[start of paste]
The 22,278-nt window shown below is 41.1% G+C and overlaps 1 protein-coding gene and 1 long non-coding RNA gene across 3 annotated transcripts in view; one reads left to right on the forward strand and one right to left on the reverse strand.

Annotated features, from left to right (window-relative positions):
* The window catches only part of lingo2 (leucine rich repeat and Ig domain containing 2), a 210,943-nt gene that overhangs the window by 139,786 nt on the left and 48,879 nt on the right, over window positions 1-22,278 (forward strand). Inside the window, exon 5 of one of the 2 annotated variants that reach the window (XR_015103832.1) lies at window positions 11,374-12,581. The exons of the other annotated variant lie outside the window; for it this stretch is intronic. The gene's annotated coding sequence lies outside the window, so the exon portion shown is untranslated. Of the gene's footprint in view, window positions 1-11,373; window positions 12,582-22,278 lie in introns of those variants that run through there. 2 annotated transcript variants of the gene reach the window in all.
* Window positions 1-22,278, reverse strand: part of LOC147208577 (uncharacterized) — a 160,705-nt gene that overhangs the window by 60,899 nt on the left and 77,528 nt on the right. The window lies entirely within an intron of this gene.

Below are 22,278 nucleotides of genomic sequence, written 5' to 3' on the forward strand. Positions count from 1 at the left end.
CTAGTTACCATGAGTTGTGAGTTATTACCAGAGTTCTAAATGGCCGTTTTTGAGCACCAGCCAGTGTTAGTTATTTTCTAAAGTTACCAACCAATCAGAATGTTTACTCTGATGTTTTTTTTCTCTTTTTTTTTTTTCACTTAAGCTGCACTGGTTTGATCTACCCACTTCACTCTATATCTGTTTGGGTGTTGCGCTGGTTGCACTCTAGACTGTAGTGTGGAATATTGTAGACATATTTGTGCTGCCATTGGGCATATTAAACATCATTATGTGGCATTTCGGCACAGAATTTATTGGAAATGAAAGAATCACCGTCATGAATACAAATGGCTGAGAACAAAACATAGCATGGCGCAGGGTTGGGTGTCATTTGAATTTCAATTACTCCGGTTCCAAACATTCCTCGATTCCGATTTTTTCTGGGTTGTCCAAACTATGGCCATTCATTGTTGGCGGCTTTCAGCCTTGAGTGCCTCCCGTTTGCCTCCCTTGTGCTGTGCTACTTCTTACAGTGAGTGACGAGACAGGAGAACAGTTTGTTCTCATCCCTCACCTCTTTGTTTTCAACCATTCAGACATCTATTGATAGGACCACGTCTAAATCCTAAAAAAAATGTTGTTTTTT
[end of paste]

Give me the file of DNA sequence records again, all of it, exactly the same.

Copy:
The 22,278-nt window shown below is 41.1% G+C and overlaps 1 protein-coding gene and 1 long non-coding RNA gene across 3 annotated transcripts in view; one reads left to right on the forward strand and one right to left on the reverse strand.

Annotated features, from left to right (window-relative positions):
* The window catches only part of lingo2 (leucine rich repeat and Ig domain containing 2), a 210,943-nt gene that overhangs the window by 139,786 nt on the left and 48,879 nt on the right, over window positions 1-22,278 (forward strand). Inside the window, exon 5 of one of the 2 annotated variants that reach the window (XR_015103832.1) lies at window positions 11,374-12,581. The exons of the other annotated variant lie outside the window; for it this stretch is intronic. The gene's annotated coding sequence lies outside the window, so the exon portion shown is untranslated. Of the gene's footprint in view, window positions 1-11,373; window positions 12,582-22,278 lie in introns of those variants that run through there. 2 annotated transcript variants of the gene reach the window in all.
* Window positions 1-22,278, reverse strand: part of LOC147208577 (uncharacterized) — a 160,705-nt gene that overhangs the window by 60,899 nt on the left and 77,528 nt on the right. The window lies entirely within an intron of this gene.

Below are 22,278 nucleotides of genomic sequence, written 5' to 3' on the forward strand. Positions count from 1 at the left end.
CTAGTTACCATGAGTTGTGAGTTATTACCAGAGTTCTAAATGGCCGTTTTTGAGCACCAGCCAGTGTTAGTTATTTTCTAAAGTTACCAACCAATCAGAATGTTTACTCTGATGTTTTTTTTCTCTTTTTTTTTTTTCACTTAAGCTGCACTGGTTTGATCTACCCACTTCACTCTATATCTGTTTGGGTGTTGCGCTGGTTGCACTCTAGACTGTAGTGTGGAATATTGTAGACATATTTGTGCTGCCATTGGGCATATTAAACATCATTATGTGGCATTTCGGCACAGAATTTATTGGAAATGAAAGAATCACCGTCATGAATACAAATGGCTGAGAACAAAACATAGCATGGCGCAGGGTTGGGTGTCATTTGAATTTCAATTACTCCGGTTCCAAACATTCCTCGATTCCGATTTTTTCTGGGTTGTCCAAACTATGGCCATTCATTGTTGGCGGCTTTCAGCCTTGAGTGCCTCCCGTTTGCCTCCCTTGTGCTGTGCTACTTCTTACAGTGAGTGACGAGACAGGAGAACAGTTTGTTCTCATCCCTCACCTCTTTGTTTTCAACCATTCAGACATCTATTGATAGGACCACGTCTAAATCCTAAAAAAAATGTTGTTTTTT